Aid watchdog reprimands DfID for inflating maternal health success

31 Oct 18

The UK may have exaggerated the number of women’s lives saved through its maternal health and family planning programmes, an aid watchdog has claimed.

The Independent Commission for Aid Impact said in a review yesterday that the UK Department for International Development had failed to generate “lasting impacts” with its projects overseas.

In 2010, DfID set a goal of saving 50,000 women’s lives during pregnancy and childbirth by 2015. By the end of the period, DfID claimed it had saved over 100,000 women – more than double the target.

But ICAI said it was unable to confirm this claim because of “shortcomings in the way [the department] estimated the impacts of its programmes”. It looked at two case studies in the Democratic Republic of Congo and Malawi, but funds activities focused on maternal health in a range of other places.

In an internal unpublished DfID review, the figure was revised down to 80,100, ICAI highlighted.

During the five-year period, DfID spent £4.6bn on reproductive, neonatal and child health projects, of which £1.3bn was specifically related to family planning, reproductive health care and maternal health.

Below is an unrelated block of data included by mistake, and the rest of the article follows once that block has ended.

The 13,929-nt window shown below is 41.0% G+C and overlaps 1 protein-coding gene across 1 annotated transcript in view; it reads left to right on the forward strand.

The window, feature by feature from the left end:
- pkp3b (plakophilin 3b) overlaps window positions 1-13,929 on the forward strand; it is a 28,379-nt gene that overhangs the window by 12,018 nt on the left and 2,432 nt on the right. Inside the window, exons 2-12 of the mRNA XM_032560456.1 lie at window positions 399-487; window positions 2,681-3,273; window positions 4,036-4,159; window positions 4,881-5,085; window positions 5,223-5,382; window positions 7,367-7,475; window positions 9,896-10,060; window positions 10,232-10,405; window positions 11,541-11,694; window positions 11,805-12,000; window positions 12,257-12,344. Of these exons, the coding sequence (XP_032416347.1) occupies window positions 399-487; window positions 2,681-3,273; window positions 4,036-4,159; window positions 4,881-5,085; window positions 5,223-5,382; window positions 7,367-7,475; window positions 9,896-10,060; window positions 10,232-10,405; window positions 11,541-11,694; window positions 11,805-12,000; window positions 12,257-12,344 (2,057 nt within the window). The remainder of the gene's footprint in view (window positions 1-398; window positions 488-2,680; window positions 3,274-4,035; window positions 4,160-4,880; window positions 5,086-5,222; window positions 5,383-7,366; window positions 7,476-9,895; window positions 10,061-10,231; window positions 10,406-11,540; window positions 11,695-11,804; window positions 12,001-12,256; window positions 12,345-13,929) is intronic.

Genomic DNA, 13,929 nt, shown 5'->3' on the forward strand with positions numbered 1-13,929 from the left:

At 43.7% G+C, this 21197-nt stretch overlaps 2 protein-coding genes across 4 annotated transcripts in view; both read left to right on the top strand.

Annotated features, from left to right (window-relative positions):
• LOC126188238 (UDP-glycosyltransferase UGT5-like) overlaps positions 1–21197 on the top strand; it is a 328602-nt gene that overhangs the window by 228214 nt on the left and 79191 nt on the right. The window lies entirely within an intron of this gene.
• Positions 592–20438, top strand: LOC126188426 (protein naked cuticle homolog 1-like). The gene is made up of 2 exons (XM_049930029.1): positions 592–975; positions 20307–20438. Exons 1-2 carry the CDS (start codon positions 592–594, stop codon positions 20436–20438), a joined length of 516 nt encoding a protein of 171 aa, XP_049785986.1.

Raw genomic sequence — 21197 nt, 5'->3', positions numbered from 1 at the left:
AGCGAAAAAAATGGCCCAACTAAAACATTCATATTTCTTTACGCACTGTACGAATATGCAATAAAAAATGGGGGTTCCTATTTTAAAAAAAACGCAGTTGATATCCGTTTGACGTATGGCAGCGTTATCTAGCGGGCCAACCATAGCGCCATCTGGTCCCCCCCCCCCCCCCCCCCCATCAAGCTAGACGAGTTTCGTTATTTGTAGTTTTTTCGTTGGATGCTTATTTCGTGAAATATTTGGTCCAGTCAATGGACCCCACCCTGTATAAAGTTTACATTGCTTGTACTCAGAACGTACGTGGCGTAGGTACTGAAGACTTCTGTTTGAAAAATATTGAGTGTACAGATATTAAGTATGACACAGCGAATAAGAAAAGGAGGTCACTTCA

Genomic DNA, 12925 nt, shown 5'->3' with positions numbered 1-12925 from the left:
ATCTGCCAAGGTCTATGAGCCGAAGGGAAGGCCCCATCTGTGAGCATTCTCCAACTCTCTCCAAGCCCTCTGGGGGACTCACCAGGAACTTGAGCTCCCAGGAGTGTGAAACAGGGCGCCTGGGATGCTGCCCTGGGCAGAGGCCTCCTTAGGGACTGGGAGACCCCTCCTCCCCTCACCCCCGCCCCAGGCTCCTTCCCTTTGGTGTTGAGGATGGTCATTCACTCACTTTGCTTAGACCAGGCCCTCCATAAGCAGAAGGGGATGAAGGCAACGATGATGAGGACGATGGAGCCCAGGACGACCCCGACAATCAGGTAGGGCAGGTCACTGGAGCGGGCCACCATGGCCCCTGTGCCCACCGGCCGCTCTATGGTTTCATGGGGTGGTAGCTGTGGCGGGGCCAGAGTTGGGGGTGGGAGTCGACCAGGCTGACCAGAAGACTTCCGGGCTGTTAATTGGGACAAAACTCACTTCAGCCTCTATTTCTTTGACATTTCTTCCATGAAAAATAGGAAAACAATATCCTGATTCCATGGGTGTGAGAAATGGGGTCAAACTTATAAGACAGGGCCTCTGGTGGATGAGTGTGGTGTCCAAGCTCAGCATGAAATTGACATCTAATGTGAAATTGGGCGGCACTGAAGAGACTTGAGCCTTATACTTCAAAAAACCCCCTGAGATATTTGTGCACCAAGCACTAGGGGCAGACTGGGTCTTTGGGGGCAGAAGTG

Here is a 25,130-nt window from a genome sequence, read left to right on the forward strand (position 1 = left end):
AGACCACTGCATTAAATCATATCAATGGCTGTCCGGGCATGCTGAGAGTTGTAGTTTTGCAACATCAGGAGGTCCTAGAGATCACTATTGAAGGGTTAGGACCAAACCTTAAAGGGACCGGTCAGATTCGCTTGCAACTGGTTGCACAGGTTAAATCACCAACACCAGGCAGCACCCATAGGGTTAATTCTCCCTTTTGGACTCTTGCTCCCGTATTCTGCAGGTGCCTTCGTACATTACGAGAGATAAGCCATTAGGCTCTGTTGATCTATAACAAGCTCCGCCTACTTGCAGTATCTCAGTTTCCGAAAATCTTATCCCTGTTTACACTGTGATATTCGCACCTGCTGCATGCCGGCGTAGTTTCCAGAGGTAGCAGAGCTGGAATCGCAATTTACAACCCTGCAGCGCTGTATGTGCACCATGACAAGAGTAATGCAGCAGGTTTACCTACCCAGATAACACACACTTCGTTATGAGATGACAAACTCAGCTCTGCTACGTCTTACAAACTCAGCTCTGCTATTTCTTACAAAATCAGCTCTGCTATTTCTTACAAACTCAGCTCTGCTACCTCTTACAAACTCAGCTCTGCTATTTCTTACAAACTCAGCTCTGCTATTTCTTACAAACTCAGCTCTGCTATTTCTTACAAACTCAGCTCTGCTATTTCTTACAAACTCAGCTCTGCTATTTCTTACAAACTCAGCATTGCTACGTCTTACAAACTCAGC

ICAI’s review added that the department relied on “unrealistic assumptions” to reach the results figures.

The watchdog gave the UK an amber red rating for its work on family planning and maternal health – which is the second worst in the colour-coded system. ICAI described the rating as an “unsatisfactory achievement in most areas, with some positive elements”.

It also said DfID’s work was not balanced across family planning, health services and other interventions, which would “maximise impact in the medium and long term”.

It claimed that the money was focused on achieving short-term goals.

“In the face of severe shortages of skilled personnel, equipment and supplies, DfID has struggled to raise service quality to the extent needed to improve maternal health outcomes,” the review said.

It recommended that the department “clarify its approach to health system strengthening”, design and monitor programmes to target adolescents and poor women and puts resources into tracking maternal health data.

DfID disputes the report, which is says does not have a big enough sample size. It also claims that ICAI did not take into account work beyond 2015.

Responding to the findings, a DfID spokesperson said: “It is disappointing the report has made some generalisations from a selected portion of our programming and also does not fully reflect the full impact of our work, especially in recent years.”

“The UK is a global leader on supporting sexual and reproductive health and women’s rights and thanks to UK aid, millions more women now have access to contraception.”

DfID will publish a written response to the report in the coming months.

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